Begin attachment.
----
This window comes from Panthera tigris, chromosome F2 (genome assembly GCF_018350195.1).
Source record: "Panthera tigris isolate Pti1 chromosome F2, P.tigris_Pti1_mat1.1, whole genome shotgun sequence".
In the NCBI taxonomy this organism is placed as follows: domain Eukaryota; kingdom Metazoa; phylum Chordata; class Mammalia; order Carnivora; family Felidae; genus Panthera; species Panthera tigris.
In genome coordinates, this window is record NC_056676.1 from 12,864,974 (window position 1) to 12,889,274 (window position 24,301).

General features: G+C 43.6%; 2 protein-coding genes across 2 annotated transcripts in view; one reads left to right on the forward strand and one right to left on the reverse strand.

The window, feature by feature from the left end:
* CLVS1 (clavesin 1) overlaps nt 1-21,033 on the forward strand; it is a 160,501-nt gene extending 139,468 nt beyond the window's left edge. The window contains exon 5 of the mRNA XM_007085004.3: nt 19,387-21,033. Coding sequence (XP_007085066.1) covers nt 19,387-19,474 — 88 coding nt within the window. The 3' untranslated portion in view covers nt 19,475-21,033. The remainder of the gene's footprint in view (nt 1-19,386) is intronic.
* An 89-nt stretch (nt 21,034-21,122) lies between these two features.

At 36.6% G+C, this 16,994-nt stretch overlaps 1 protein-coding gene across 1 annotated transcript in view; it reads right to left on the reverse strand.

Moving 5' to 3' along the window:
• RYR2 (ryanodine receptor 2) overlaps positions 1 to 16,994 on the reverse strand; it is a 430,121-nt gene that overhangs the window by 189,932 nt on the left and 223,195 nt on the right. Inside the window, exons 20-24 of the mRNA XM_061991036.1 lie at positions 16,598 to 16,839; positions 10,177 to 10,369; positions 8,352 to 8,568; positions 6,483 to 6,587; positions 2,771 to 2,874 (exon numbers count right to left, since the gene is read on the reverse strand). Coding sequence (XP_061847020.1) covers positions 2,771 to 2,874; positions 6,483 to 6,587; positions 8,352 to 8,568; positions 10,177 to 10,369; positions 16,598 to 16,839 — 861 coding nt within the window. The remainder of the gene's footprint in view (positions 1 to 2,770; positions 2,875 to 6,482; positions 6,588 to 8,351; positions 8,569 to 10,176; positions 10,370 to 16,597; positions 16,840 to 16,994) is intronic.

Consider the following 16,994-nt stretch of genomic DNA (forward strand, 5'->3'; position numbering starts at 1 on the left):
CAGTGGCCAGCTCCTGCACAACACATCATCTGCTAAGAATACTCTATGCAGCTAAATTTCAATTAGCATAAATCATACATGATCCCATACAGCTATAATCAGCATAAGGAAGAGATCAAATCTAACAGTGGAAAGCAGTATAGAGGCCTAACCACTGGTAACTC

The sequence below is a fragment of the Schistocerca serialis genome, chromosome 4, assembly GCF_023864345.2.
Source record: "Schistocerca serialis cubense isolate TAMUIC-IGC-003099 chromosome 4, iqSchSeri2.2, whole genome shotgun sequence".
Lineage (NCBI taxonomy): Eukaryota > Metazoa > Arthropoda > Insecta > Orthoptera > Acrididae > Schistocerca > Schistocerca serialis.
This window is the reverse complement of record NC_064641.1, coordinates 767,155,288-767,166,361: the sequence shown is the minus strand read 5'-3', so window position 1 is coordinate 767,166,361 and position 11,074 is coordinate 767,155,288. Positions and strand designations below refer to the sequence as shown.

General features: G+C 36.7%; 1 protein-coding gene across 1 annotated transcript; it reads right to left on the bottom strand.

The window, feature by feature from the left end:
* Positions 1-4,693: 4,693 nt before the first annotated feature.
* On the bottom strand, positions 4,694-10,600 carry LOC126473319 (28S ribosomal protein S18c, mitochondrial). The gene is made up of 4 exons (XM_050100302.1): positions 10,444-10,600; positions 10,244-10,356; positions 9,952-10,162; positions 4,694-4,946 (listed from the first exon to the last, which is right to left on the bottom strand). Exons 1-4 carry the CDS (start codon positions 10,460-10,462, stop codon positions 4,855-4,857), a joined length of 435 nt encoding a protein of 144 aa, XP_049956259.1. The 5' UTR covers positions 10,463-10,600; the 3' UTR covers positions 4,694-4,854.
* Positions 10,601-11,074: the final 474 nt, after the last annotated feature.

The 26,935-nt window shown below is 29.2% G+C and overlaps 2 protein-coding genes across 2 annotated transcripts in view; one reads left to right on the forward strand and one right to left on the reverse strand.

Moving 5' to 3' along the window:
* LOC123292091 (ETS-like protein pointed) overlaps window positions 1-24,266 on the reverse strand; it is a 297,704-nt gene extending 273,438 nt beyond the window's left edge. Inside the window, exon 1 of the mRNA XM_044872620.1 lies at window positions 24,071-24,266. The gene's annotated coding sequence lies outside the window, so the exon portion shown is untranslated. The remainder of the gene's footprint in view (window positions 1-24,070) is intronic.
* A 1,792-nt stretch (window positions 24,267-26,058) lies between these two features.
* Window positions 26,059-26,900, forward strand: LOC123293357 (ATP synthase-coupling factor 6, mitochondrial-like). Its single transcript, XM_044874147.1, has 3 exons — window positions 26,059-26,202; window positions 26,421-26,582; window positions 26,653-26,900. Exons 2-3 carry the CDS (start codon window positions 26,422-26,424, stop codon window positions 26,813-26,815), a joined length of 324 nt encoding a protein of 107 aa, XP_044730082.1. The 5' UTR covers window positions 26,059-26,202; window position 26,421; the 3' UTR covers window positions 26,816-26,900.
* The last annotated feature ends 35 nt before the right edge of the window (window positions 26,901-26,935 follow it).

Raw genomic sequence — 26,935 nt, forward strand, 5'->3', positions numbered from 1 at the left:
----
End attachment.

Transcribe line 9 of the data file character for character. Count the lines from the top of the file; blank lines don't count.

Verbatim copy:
At 36.6% G+C, this 16,994-nt stretch overlaps 1 protein-coding gene across 1 annotated transcript in view; it reads right to left on the reverse strand.